Ask A Better “Data” Question

As a day job I still spend a lot of time each week — thinking about and consulting with others on “data”.

A typical discussion focuses on:

  • what data the company has…
  • who they provide or sell it to (or through)…
  • to which market…
  • for what purpose (or to address what problem)?

These questions can (and do) drive fascinating discussions.

Often though, the better “data” discussions are around other, somewhat broader, questions:

  • what data does the customer share when they ask you for your data (inquiry data)…
  • what data files do you “own” where key data element fill rates are less than 95% and why does/doesn’t that matter…
  • in the space your data inhabits (NOT the space you inhabit) – what characteristics/similarities does the data you don’t have share (the missing pieces)…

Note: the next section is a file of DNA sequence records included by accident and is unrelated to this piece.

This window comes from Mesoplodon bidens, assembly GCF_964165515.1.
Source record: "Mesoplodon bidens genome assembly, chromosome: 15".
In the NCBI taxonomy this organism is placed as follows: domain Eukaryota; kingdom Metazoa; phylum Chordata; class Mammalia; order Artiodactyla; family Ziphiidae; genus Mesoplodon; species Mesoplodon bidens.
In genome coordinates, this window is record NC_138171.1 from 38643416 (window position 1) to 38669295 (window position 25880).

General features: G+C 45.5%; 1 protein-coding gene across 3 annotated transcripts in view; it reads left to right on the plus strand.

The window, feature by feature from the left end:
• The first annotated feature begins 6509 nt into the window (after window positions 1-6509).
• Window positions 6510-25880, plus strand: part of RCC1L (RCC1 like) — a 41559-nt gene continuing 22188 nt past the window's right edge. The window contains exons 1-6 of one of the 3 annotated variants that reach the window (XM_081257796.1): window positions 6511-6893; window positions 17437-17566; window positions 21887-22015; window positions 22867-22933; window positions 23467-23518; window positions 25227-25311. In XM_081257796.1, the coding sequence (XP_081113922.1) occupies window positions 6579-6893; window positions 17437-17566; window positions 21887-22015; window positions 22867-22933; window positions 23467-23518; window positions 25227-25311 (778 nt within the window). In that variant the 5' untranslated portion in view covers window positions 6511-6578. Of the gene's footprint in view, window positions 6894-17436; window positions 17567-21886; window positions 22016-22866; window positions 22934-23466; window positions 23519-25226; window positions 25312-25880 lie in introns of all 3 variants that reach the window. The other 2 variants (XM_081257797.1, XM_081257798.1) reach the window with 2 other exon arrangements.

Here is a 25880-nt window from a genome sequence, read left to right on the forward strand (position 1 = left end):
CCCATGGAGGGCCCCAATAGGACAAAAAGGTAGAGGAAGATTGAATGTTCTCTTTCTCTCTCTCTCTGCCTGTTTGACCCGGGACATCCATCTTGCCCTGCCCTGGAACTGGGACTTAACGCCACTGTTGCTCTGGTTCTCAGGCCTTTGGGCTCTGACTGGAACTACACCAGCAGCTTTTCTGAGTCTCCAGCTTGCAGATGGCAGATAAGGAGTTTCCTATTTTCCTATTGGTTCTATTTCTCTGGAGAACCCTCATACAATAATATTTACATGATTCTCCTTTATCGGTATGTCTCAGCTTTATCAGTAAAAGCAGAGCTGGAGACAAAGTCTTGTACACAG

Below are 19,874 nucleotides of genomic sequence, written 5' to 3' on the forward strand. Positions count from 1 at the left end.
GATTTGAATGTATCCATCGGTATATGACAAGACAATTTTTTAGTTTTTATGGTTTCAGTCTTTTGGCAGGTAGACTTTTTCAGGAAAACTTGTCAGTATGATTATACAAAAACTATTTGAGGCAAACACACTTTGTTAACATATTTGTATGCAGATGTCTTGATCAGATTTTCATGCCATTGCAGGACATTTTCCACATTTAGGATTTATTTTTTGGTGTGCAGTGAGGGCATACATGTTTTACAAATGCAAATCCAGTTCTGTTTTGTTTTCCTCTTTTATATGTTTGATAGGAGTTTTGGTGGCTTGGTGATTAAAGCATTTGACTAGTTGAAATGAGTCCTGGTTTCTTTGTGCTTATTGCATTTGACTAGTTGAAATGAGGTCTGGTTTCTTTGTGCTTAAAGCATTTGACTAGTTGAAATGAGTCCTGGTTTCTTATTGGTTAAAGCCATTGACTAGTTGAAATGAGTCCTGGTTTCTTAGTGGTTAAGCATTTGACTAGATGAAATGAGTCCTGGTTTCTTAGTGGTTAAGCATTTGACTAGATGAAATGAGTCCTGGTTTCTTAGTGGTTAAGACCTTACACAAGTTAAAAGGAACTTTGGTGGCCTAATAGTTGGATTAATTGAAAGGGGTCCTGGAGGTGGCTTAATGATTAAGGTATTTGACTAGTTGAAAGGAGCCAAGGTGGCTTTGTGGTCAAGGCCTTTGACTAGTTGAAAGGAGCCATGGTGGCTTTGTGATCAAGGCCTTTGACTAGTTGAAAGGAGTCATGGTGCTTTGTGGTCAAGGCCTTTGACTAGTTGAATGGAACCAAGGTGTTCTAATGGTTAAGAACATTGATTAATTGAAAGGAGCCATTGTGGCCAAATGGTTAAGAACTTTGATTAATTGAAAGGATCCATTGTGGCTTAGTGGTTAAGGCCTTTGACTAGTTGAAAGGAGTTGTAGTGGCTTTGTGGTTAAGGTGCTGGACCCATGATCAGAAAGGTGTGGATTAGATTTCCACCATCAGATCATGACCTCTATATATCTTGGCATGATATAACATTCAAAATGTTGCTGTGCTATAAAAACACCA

• what would could you/should you learn about the missing pieces…
  • what data would make your file “better” even though you can’t (yet) identify a customer that would immediately buy it?

Data is expensive to compile and time consuming to digest. And, data gathered from one type of source — used to solve one type of market problem — is inherently difficult to repurpose because of striking differences by market in the value of granularity. Nuance matters when it comes to data.

We’ve long used a saying “Ask a better question – get a better answer”. When talking about data let’s agree to ask each other better questions.

Cheers. DC

About dougcurling

a compassionate capitalist
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